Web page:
Prostate cancer currently affects up to 70% more men than in the 1990s. Besides lung cancer, skin cancer and colon cancer, it is the most common cancer in men in developed countries. Every year there are 670,000 newly diagnosed cases. The risk of the disease increases with age above 60, and about 95% of all cases are aged over 80.
The risk of prostate cancer is clearly associated with age, it affects primarily men aged over 60, but numbers of younger patients are rising. Genetic factors play some part, so a close relation to a patient affected with prostate cancer (father or brother) increases the risk up to twofold. One of possible causes is a hormonal imbalance of the male sex hormone testosterone. A significant but modifiable factor is an unhealthy lifestyle – smoking, diet high in fat, excess consumption of alcohol, lack of exercise. The risk of the disease is related to the immune system; if weak, it may stimulate malignancy.
Signs and symptoms
Early stages are usually asymptomatic, often, they are revealed accidentally when different problems are being assessed. The disease may be identified due to elevated levels of prostate-specific antigen (PSA); however, high levels may also suggest hyperplasia (thickening) or prostate inflammation. Apart from general symptoms, more advanced tumours may be associated with a lack of appetite, weight loss, fatigue, and problems with urination; a frequent need to pass urine is typical including urination at night or urinary retention, and rarely, blood in urine may appear. Along with metastases usually in bones, back pain or hip and limb pain are added.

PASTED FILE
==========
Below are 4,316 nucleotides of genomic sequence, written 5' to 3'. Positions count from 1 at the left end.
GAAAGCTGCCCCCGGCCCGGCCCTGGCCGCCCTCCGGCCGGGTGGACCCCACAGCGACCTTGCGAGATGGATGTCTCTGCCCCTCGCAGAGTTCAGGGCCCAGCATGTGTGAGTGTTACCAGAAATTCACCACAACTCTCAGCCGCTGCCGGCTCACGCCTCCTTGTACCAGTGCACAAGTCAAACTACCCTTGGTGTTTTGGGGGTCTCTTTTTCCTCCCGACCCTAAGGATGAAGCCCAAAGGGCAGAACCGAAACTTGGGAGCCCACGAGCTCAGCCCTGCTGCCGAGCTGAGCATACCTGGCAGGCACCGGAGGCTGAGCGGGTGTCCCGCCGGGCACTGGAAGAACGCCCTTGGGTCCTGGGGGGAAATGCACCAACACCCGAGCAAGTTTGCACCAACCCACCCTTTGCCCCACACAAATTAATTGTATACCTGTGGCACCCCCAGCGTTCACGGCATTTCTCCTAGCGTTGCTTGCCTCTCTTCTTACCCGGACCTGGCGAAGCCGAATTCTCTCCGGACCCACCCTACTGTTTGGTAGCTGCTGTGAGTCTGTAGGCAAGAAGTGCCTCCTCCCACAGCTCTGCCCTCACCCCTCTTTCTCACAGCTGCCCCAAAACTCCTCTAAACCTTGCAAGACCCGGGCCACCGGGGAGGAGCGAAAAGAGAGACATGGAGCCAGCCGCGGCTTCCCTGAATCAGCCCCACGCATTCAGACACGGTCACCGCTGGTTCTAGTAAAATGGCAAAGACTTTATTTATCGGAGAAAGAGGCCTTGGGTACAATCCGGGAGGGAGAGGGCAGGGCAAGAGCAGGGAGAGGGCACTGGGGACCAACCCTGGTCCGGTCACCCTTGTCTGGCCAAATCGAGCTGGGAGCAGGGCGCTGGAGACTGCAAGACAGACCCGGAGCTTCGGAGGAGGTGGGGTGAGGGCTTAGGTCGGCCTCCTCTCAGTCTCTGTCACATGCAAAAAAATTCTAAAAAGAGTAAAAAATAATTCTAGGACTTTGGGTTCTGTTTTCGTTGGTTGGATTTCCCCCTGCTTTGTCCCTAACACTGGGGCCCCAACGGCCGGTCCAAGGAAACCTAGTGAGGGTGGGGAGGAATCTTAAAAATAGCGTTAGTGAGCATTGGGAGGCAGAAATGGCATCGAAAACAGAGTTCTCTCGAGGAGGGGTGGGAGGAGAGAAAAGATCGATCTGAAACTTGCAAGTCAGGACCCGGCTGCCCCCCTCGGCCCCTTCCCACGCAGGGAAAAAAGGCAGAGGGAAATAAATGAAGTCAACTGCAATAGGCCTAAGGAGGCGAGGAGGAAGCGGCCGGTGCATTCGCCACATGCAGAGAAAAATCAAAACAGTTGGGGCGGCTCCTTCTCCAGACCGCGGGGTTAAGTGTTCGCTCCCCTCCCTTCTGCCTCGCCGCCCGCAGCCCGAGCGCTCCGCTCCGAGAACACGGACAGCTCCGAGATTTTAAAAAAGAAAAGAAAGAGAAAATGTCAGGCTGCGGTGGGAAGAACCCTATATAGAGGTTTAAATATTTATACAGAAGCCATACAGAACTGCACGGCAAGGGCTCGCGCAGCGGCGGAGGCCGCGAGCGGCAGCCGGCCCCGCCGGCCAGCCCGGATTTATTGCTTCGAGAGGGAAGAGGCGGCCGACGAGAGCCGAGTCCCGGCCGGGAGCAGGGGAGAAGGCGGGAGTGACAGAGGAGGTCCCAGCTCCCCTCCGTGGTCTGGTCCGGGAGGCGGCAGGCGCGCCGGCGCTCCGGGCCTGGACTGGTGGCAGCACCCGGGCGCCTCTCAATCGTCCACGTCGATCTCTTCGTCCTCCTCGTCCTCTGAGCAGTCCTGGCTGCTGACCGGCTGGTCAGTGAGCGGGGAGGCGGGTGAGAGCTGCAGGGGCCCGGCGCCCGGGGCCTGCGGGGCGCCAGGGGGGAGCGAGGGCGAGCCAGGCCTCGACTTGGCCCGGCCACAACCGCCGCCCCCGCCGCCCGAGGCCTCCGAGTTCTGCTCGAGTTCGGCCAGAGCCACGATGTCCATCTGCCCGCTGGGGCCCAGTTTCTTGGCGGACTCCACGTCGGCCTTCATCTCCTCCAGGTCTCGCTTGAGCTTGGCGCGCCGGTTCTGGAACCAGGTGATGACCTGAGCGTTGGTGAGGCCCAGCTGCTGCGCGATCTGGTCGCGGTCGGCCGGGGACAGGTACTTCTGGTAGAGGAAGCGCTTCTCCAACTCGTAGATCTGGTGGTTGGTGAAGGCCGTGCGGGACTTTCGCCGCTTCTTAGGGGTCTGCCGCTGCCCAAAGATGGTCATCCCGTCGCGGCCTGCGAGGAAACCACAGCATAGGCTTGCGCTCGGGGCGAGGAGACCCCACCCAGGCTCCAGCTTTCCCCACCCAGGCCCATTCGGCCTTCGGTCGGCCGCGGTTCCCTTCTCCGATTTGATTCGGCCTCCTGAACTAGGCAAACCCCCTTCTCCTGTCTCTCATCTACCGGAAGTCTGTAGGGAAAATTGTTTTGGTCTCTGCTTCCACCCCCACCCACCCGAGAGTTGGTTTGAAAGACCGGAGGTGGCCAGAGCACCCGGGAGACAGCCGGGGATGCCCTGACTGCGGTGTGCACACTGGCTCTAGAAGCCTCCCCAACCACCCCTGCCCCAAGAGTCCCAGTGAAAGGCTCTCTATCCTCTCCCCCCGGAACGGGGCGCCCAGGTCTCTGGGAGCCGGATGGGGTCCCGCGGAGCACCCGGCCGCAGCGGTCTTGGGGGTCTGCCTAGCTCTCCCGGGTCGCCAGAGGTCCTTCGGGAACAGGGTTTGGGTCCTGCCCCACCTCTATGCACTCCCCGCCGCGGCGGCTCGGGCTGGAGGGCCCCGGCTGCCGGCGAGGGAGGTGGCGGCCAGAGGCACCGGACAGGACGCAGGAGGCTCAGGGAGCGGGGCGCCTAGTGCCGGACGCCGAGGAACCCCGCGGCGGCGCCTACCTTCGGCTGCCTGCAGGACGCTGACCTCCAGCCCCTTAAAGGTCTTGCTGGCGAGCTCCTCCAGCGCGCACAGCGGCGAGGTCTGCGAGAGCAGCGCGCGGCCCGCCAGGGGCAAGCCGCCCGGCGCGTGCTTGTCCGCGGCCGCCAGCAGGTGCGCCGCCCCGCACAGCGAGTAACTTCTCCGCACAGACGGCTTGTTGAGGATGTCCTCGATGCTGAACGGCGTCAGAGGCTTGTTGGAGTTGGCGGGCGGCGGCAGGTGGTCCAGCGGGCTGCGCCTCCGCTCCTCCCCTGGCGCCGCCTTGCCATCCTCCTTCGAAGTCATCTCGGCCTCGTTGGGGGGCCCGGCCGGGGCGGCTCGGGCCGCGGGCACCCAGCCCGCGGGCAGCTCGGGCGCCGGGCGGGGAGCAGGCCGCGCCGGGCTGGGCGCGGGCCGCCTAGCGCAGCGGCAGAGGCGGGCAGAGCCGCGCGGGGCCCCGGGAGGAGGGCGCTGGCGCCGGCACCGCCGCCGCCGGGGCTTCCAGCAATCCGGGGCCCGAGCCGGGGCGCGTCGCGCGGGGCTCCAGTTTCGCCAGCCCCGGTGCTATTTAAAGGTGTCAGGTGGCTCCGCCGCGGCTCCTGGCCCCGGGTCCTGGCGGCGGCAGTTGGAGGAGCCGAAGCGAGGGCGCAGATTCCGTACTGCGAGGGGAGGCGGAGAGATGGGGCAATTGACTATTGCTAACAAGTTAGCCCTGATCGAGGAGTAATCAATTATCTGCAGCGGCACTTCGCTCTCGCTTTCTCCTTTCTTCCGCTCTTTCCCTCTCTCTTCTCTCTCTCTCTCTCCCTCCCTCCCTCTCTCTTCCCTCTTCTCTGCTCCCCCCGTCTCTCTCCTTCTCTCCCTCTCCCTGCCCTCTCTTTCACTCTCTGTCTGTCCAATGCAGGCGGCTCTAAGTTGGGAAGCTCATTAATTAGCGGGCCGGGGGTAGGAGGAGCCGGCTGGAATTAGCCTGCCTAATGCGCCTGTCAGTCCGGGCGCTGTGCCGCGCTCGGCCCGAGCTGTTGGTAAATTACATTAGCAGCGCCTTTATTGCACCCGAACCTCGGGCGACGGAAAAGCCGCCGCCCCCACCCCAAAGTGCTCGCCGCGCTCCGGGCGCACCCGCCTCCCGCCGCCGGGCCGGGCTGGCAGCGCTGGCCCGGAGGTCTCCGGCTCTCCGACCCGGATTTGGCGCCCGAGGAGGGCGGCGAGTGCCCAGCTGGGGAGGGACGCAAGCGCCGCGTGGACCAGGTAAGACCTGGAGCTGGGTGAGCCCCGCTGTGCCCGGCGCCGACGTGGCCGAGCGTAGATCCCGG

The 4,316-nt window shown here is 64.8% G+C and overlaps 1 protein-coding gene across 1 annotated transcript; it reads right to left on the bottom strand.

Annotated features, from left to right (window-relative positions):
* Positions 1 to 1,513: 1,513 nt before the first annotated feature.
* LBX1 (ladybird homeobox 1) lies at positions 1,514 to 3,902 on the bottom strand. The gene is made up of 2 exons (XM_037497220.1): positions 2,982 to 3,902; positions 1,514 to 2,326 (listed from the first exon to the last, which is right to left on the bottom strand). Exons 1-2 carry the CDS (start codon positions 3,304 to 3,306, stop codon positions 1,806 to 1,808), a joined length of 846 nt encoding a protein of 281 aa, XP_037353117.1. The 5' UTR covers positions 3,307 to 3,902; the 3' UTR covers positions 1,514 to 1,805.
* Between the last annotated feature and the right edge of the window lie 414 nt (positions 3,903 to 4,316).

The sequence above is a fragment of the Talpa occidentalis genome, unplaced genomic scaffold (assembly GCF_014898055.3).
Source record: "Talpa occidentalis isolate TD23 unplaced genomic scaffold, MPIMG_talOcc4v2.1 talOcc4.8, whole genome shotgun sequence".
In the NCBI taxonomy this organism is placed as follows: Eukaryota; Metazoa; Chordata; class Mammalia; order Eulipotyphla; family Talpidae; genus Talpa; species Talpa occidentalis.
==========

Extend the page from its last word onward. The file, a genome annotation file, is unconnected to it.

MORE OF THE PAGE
Preventing prostate cancer
In order to detect cancer or other benign changes in time, men over 40 are recommended to attend annual examinations of the prostate that are done per rectum (via anus). Health is definitely worth the momentary discomfort. Often, boosting the immune system is underestimated, yet it plays a major role in combating the unwanted tumour growth.
Impact of the immune system on prostate cancer
Elevated PSA levels (Prostate-Specific Antigen) may indicate a malignant or benign prostate disease. If PSA levels increase (it may be due to a physical activity or prostate manipulation – necessary to limit prior to examination), the immune system should be strengthened to reinforce the fight against cancer cells. The immune system is a primary factor behind health, its promotion leads to a timely restoration of immunity, and prevention of cancer.
Studies - oncological diseases
Types of cancer
Liver cancer, Brain cancer, Hodgkin´s lymphoma, Cervical cancer, Kidney cancer, Leukemia, Lung cancer, Skin cancer, Uterine cancer, Prostate cancer, Breast cancer, Pancreatic cancer, Colon cancer, Bladder cancer, Ovarian cancer, Testicular cancer, Stomach cancer, Oesophageal cancer, Thymus cancer, Thyroid cancer